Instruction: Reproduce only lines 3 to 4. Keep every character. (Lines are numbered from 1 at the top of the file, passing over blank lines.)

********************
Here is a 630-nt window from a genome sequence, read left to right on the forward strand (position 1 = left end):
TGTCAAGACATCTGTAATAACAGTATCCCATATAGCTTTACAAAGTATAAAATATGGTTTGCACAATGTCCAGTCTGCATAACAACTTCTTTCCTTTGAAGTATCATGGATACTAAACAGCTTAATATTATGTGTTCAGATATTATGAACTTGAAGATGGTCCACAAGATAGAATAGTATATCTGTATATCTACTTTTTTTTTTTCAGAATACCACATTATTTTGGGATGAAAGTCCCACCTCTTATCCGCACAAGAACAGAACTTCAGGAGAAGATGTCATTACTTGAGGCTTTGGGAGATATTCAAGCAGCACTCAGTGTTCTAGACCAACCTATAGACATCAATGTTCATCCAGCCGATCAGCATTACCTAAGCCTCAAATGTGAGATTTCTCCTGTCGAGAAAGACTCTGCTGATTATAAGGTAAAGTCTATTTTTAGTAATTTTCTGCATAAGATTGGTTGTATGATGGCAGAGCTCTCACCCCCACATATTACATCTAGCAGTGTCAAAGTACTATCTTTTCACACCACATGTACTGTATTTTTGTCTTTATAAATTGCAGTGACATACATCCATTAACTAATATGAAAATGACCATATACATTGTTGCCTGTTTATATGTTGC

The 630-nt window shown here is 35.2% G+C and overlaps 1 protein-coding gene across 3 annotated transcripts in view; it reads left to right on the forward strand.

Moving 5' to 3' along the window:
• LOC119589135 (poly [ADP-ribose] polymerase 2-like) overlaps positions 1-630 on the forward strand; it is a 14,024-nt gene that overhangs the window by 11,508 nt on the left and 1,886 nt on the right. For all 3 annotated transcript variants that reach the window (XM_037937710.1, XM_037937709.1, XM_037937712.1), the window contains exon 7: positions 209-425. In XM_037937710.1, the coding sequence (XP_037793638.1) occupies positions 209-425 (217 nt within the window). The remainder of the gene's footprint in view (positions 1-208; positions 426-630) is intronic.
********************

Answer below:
The 630-nt window shown here is 35.2% G+C and overlaps 1 protein-coding gene across 3 annotated transcripts in view; it reads left to right on the forward strand.

Moving 5' to 3' along the window: